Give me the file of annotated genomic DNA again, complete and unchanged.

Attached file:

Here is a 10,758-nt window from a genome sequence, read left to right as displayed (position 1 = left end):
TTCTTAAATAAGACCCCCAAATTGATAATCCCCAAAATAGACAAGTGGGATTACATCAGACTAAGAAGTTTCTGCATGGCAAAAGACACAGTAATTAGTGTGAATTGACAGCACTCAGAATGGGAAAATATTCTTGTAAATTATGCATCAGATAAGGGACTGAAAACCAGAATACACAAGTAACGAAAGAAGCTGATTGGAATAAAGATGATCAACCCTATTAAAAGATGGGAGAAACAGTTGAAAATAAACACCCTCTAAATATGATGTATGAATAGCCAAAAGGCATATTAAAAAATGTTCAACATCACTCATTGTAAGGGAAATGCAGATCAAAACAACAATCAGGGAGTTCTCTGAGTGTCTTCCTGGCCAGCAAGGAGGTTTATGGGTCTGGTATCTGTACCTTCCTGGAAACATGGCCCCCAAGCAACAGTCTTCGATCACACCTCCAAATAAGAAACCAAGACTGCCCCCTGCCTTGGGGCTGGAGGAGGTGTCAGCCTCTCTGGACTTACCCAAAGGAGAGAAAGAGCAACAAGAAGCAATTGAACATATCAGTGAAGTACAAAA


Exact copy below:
Here is a 10,758-nt window from a genome sequence, read left to right as displayed (position 1 = left end):
TTCTTAAATAAGACCCCCAAATTGATAATCCCCAAAATAGACAAGTGGGATTACATCAGACTAAGAAGTTTCTGCATGGCAAAAGACACAGTAATTAGTGTGAATTGACAGCACTCAGAATGGGAAAATATTCTTGTAAATTATGCATCAGATAAGGGACTGAAAACCAGAATACACAAGTAACGAAAGAAGCTGATTGGAATAAAGATGATCAACCCTATTAAAAGATGGGAGAAACAGTTGAAAATAAACACCCTCTAAATATGATGTATGAATAGCCAAAAGGCATATTAAAAAATGTTCAACATCACTCATTGTAAGGGAAATGCAGATCAAAACAACAATCAGGGAGTTCTCTGAGTGTCTTCCTGGCCAGCAAGGAGGTTTATGGGTCTGGTATCTGTACCTTCCTGGAAACATGGCCCCCAAGCAACAGTCTTCGATCACACCTCCAAATAAGAAACCAAGACTGCCCCCTGCCTTGGGGCTGGAGGAGGTGTCAGCCTCTCTGGACTTACCCAAAGGAGAGAAAGAGCAACAAGAAGCAATTGAACATATCAGTGAAGTACAAAA